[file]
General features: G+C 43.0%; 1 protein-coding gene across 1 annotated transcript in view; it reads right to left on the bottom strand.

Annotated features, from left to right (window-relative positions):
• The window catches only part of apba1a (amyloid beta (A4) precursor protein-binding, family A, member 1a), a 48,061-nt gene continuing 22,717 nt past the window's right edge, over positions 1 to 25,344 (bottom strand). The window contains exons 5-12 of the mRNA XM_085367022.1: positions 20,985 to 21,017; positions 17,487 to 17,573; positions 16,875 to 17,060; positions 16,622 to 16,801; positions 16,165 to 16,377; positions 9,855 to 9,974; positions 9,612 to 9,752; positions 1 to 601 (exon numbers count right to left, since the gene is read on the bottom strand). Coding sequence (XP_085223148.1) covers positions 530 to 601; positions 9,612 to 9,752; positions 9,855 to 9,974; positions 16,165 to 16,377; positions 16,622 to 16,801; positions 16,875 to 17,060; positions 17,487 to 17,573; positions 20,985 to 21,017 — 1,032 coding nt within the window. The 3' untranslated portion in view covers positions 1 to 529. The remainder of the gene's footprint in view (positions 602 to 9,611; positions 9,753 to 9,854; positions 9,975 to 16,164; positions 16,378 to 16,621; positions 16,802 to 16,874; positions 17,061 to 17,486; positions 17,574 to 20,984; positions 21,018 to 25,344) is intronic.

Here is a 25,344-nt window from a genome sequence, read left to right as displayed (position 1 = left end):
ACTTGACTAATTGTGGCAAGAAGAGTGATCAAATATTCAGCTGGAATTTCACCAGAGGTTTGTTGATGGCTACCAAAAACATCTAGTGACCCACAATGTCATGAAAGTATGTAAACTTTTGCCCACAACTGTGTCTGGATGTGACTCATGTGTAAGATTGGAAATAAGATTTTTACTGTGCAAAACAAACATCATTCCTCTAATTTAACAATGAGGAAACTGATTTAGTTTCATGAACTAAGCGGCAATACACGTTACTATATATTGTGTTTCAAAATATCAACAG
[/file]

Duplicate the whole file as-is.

General features: G+C 43.0%; 1 protein-coding gene across 1 annotated transcript in view; it reads right to left on the bottom strand.

Annotated features, from left to right (window-relative positions):
• The window catches only part of apba1a (amyloid beta (A4) precursor protein-binding, family A, member 1a), a 48,061-nt gene continuing 22,717 nt past the window's right edge, over positions 1 to 25,344 (bottom strand). The window contains exons 5-12 of the mRNA XM_085367022.1: positions 20,985 to 21,017; positions 17,487 to 17,573; positions 16,875 to 17,060; positions 16,622 to 16,801; positions 16,165 to 16,377; positions 9,855 to 9,974; positions 9,612 to 9,752; positions 1 to 601 (exon numbers count right to left, since the gene is read on the bottom strand). Coding sequence (XP_085223148.1) covers positions 530 to 601; positions 9,612 to 9,752; positions 9,855 to 9,974; positions 16,165 to 16,377; positions 16,622 to 16,801; positions 16,875 to 17,060; positions 17,487 to 17,573; positions 20,985 to 21,017 — 1,032 coding nt within the window. The 3' untranslated portion in view covers positions 1 to 529. The remainder of the gene's footprint in view (positions 602 to 9,611; positions 9,753 to 9,854; positions 9,975 to 16,164; positions 16,378 to 16,621; positions 16,802 to 16,874; positions 17,061 to 17,486; positions 17,574 to 20,984; positions 21,018 to 25,344) is intronic.

Here is a 25,344-nt window from a genome sequence, read left to right as displayed (position 1 = left end):
ACTTGACTAATTGTGGCAAGAAGAGTGATCAAATATTCAGCTGGAATTTCACCAGAGGTTTGTTGATGGCTACCAAAAACATCTAGTGACCCACAATGTCATGAAAGTATGTAAACTTTTGCCCACAACTGTGTCTGGATGTGACTCATGTGTAAGATTGGAAATAAGATTTTTACTGTGCAAAACAAACATCATTCCTCTAATTTAACAATGAGGAAACTGATTTAGTTTCATGAACTAAGCGGCAATACACGTTACTATATATTGTGTTTCAAAATATCAACAG